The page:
“I spend a lot of time working with property managers who are much older than me,” says Eriksen, who is interested in earning a CPM designation.

Far from feeling awkward, Eriksen finds that the chance to work with so many experienced and learned managers enables her to get the best training. She also believes that property management is a field where young people are given a lot of responsibility and the opportunity to learn the business in a hands-on fashion.

A License To Poach

Aside from recruiting younger workers like Eriksen, most management companies lure experienced people from rival firms. In many cases, says one source, managers will even leave a company for a meager pay raise at a rival firm.

“There's a shortage of talent here, and that means higher turnover as people will change firms for very little extra money,” says Chris Lee, president of Los Angeles-based real estate consulting firm CEL & Associates.

This is especially true for the older and more experienced workers. By measure of average total compensation CPMs age 60 and above experienced the biggest average salary gains between 1997 and 2001, according to IREM. During that time, their compensation increased by more than $24,000 to reach an average of $117,417.

According to Lee, 86% of top-level management hires today come directly from a rival firm. That has driven turnover at the highest staffing levels up to 30%. By comparison, Lee says that turnover at a typical service firm is around 11%.

Higher turnover ultimately means higher costs for the employer. Lee, who has worked in the real estate business for a decade, says that the cost of employee turnover can range from 30% to 300% of the employee's annual cash compensation. The impact of an employee loss can also reduce the efficiency and morale of the existing staff.

According to the research, in 1997 CPMs ages 30 to 39 represented 21% of the CPM workforce. That percentage waned by 2001, when it accounted for only 13% of the workforce. Conversely, IREM has tracked a noticeable increase in the number of CPMs ages 50 to 59. In 1997, this age group represented only 25% of all CPMs but by 2001 they represented 36% of the workforce.

“This is the first time in the history of this profession that the average age is well over 40. Still, there are some great opportunities out there for those young people willing to seek them out,” adds Lee.

Image Overhaul

One thing that hasn't helped attract younger talent is nomenclature, says Lee, who believes that the word “manager” has a blue-collar connotation to it. “The industry just has a lot of work to do in reshaping its image of a property manager, and getting rid of the title of ‘manager’ would be a good start.”

He believes the stakes are high since young people bring certain intangible strengths to any business, among them “innovation, passion and excitement.” Such qualities are essential to the long-term success of any business, he believes, because there is no substitute for a fresh crop of talent to replace retiring workers.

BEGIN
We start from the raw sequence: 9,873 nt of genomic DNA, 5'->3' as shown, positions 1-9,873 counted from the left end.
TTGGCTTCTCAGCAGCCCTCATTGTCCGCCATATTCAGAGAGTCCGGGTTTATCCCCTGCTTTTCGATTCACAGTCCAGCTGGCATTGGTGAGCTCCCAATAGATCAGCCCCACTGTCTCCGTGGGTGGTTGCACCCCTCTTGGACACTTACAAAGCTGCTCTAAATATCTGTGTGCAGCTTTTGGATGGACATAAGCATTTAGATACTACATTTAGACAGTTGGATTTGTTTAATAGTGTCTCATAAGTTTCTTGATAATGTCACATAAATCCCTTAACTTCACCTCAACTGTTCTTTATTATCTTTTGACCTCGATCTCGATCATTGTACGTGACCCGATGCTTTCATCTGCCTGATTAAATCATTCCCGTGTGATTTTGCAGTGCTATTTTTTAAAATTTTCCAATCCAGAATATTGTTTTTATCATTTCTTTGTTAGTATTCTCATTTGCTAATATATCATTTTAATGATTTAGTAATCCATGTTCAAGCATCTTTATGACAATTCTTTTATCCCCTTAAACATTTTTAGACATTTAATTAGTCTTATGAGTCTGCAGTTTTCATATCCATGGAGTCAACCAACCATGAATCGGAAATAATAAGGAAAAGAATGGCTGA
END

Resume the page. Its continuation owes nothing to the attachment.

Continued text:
The quest for young talent has even driven some firms to tap other industries as opposed to hiring newly minted college grads.

“We just weren't that successful hiring people right out of college,” says Mike Smith, CEO of Georgia-based apartment management firm Signature Management Inc. “So, we look to hire people from outside industries like sales and construction,” says Smith.

Former leasing brokers often gravitate toward property management, says one veteran property manager based in Little Rock, Ark. Ronald Goss, senior vice president of RPM Management Inc., says that former leasing brokers in their mid- to late-20s are increasingly moving to the management side of the business.

Goss, whose firm manages roughly 5,000 properties that include a variety of property types throughout Arkansas, believes that rising interest rates will limit the number of sales transactions and thereby help attract younger sales brokers to the profession. In short, a lull in deal flow would be enough to convince a sales broker to take on a salary-based, property management role, he says.

But there's another added perk to entering the property management field, according to Goss. It's an excellent way to partner with real estate investors in completely new ways. Goss notes that as investors have grown more sophisticated over the past decade, that status has been conferred on property managers as well.

“Our personal relationships with investors used to be limited,” says Goss, a 24-year property management veteran. “Now there are more distressed properties, and that has led owners to place greater demands on their managers.”

What is A CPM?

A Certified Property Manager (CPM) is certified by the Institute of Real Estate Management (IREM), a national organization devoted to the development of professional real estate management. The organization is also a division of the National Association of Realtors (NAR).

  • There are roughly 217,000 U.S property managers. About 8,800 are CPMs.

  • Candidates for the CPM designation are required to have a minimum of five years of full-time decision-making activity in real estate management before earning the designation.

  • CPMs manage more than $848 billion in real estate assets.

  • They manage roughly 11.2 million residential units and 6.5 billion net sq. ft. of commercial space.



Source: IREM

Figure 3: Certified Property Managers who primarily manage apartments earn the highest average salary.

Type of Property Salary Total Compensation
Apartments (Coventionally Financed) $97,711 $125,133
Office Buildings $94,413 $111,684
Federally Assisted or Public Housing $88,160 $108,794
Industrial/Industrial Parks $86,869 $103,860
Shopping Centers/Retail Properties $79,975 $97,230
Homeowner/Community Associations $84,828 $96,608
Other $89,779 $108,732
Source: Institute of Real Estate Management